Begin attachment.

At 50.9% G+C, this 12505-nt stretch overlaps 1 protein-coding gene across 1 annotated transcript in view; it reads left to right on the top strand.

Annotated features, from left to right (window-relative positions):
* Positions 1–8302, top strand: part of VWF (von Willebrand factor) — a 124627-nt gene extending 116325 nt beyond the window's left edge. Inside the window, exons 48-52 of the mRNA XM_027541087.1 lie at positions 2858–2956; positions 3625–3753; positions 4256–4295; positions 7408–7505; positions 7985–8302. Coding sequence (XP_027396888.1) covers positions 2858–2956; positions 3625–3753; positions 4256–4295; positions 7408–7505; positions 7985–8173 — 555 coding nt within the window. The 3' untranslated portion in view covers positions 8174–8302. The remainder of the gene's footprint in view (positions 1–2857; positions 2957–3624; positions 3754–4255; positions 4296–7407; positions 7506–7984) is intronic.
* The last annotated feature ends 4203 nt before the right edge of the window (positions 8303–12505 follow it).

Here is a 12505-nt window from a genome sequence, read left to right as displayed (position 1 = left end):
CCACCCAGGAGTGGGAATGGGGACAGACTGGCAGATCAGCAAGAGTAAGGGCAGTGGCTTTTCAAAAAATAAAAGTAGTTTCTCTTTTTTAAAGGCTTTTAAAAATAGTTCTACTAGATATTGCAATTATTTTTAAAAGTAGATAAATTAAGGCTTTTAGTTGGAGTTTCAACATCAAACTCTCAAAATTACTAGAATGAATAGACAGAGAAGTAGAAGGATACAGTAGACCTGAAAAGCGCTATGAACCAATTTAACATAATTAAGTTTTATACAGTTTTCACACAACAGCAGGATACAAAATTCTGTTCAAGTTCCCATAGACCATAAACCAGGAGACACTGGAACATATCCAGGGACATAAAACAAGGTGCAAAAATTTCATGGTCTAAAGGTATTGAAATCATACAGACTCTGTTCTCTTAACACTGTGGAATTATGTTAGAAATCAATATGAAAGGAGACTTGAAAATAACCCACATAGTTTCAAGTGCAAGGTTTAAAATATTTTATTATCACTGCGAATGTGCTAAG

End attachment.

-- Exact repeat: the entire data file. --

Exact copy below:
At 50.9% G+C, this 12505-nt stretch overlaps 1 protein-coding gene across 1 annotated transcript in view; it reads left to right on the top strand.

Annotated features, from left to right (window-relative positions):
* Positions 1–8302, top strand: part of VWF (von Willebrand factor) — a 124627-nt gene extending 116325 nt beyond the window's left edge. Inside the window, exons 48-52 of the mRNA XM_027541087.1 lie at positions 2858–2956; positions 3625–3753; positions 4256–4295; positions 7408–7505; positions 7985–8302. Coding sequence (XP_027396888.1) covers positions 2858–2956; positions 3625–3753; positions 4256–4295; positions 7408–7505; positions 7985–8173 — 555 coding nt within the window. The 3' untranslated portion in view covers positions 8174–8302. The remainder of the gene's footprint in view (positions 1–2857; positions 2957–3624; positions 3754–4255; positions 4296–7407; positions 7506–7984) is intronic.
* The last annotated feature ends 4203 nt before the right edge of the window (positions 8303–12505 follow it).

Here is a 12505-nt window from a genome sequence, read left to right as displayed (position 1 = left end):
CCACCCAGGAGTGGGAATGGGGACAGACTGGCAGATCAGCAAGAGTAAGGGCAGTGGCTTTTCAAAAAATAAAAGTAGTTTCTCTTTTTTAAAGGCTTTTAAAAATAGTTCTACTAGATATTGCAATTATTTTTAAAAGTAGATAAATTAAGGCTTTTAGTTGGAGTTTCAACATCAAACTCTCAAAATTACTAGAATGAATAGACAGAGAAGTAGAAGGATACAGTAGACCTGAAAAGCGCTATGAACCAATTTAACATAATTAAGTTTTATACAGTTTTCACACAACAGCAGGATACAAAATTCTGTTCAAGTTCCCATAGACCATAAACCAGGAGACACTGGAACATATCCAGGGACATAAAACAAGGTGCAAAAATTTCATGGTCTAAAGGTATTGAAATCATACAGACTCTGTTCTCTTAACACTGTGGAATTATGTTAGAAATCAATATGAAAGGAGACTTGAAAATAACCCACATAGTTTCAAGTGCAAGGTTTAAAATATTTTATTATCACTGCGAATGTGCTAAG